Standardized mastication increases the coordination in masticatory activity in women with chronic temporomandibular joint disorders: a case control study.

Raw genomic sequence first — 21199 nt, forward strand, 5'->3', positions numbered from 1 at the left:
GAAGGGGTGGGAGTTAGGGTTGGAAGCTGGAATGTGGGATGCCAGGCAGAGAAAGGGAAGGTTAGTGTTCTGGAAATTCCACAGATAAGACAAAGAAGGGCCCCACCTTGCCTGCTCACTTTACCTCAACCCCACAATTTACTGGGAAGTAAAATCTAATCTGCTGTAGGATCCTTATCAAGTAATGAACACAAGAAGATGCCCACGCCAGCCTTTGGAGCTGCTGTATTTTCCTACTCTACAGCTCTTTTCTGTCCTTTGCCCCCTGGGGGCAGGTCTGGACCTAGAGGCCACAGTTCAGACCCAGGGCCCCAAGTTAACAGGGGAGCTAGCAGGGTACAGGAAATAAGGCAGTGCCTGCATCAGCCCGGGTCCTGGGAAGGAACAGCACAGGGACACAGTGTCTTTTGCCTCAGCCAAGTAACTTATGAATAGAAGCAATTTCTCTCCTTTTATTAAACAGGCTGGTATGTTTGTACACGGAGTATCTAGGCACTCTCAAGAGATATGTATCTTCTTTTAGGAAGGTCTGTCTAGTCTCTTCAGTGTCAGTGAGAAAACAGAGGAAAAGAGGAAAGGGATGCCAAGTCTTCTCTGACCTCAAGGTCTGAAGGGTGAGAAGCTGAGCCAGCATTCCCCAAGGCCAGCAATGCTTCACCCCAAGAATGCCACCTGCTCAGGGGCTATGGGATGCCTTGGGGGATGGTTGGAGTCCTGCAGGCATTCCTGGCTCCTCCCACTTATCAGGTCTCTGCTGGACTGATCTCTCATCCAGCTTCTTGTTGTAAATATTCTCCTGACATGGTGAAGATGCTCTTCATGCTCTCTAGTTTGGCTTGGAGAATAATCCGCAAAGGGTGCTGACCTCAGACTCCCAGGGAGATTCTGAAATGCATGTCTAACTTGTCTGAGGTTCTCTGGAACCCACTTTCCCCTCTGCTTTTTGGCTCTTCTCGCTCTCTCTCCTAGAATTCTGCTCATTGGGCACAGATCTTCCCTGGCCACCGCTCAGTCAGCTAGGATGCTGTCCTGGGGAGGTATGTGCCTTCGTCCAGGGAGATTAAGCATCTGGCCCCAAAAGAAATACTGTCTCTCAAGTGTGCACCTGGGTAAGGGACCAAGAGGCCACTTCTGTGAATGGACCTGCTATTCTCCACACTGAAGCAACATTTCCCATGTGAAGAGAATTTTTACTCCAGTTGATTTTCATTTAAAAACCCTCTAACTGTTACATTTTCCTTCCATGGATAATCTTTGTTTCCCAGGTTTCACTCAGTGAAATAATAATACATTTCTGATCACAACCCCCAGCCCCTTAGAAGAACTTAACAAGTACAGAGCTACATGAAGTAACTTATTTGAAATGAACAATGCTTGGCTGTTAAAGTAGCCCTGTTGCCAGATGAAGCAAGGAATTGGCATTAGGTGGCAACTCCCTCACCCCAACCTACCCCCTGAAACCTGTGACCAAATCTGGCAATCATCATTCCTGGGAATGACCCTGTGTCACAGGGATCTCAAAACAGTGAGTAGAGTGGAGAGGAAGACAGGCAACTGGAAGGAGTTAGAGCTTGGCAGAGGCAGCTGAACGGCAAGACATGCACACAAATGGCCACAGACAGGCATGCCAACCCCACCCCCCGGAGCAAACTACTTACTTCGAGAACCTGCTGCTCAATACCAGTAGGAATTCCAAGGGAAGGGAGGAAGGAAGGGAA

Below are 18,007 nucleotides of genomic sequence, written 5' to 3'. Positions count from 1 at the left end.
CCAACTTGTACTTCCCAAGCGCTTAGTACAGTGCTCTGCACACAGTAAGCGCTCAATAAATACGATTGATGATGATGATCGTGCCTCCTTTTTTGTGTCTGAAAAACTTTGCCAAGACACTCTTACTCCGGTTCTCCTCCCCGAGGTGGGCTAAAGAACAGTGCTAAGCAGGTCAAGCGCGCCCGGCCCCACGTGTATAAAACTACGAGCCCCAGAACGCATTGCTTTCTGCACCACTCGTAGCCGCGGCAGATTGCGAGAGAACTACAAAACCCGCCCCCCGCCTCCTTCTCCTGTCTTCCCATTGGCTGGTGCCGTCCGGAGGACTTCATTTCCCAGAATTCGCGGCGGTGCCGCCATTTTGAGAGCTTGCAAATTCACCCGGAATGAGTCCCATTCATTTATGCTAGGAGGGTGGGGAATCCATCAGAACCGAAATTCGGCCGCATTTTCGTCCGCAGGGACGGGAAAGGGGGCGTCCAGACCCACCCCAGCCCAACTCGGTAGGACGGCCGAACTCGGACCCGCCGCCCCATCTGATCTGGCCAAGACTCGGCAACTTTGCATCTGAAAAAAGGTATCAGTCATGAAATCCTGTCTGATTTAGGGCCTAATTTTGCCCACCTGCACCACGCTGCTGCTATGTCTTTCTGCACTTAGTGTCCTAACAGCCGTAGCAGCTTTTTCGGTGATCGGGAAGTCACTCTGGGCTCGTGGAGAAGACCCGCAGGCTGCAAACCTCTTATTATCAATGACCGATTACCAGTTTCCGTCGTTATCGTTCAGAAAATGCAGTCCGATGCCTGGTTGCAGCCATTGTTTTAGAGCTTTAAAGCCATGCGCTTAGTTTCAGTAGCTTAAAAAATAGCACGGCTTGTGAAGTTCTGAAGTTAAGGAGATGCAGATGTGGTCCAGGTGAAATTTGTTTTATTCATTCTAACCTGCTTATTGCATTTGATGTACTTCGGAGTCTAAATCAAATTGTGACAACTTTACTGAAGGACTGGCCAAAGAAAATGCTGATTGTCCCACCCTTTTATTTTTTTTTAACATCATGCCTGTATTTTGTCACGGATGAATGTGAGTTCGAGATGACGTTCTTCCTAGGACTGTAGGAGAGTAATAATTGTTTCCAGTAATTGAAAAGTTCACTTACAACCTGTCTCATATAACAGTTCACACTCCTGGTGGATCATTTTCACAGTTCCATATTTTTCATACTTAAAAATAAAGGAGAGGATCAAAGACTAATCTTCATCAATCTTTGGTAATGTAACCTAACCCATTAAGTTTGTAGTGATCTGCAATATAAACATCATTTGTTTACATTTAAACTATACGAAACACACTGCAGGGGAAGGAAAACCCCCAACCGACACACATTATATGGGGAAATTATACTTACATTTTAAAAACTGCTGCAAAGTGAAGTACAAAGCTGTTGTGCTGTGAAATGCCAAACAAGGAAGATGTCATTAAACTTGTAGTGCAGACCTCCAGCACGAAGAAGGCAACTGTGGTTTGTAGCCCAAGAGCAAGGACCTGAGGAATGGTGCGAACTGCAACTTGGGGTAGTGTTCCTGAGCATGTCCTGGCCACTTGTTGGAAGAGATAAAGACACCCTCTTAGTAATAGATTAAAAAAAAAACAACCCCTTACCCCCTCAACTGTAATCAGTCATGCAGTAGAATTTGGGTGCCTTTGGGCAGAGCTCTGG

Background: The effects of jaw movement pattern on masticatory activity during chewing remains unclear in chronic temporomandibular joint disorders individuals. Objective: to assess the effect of habitual and non-habitual mastication patterns based upon the activation of the masseter and temporalis muscles in individuals with or without temporomandibular joint disorder (TMJD). Methods: Fifty-four participants (age: 18–44 years) were divided into two groups: the TMJD (n=27) and control (n=27) groups. TMJD was identified using the Diagnostic Criteria for Temporomandibular Disorders (DC/TMD). Electromyographic activity of the masticatory muscles was measured during 2 tasks: habitual mastication with parafilm (HM) and non-habitual mastication with parafilm (NHM). MATLAB software was used to process electromyography (EMG) signals. The root mean square, symmetry index (SI%), anteroposterior coefficient (APC%) and torque coefficient (TC%) were determined from the processed EMG signal. Results: Reduced right masseter activation was observed for the TMJD group (p<0.05) during jaw agonist phase. During the jaw agonist phase, all muscles presented with more activation during NHM. Symmetry of temporalis (ST%) and APC% were the lowest for HM. TC% was increased for HM. Conclusion: Habitual and non-habitual mastication differ in masticatory activity during jaw agonist and antagonist phase and TMJD individuals presented a different way to recruit muscles under these circumstances. Non-habitual mastication has a more coordinating and stable motor pattern in masticatory activity and has less variability than habitual mastication to assess masticatory activity.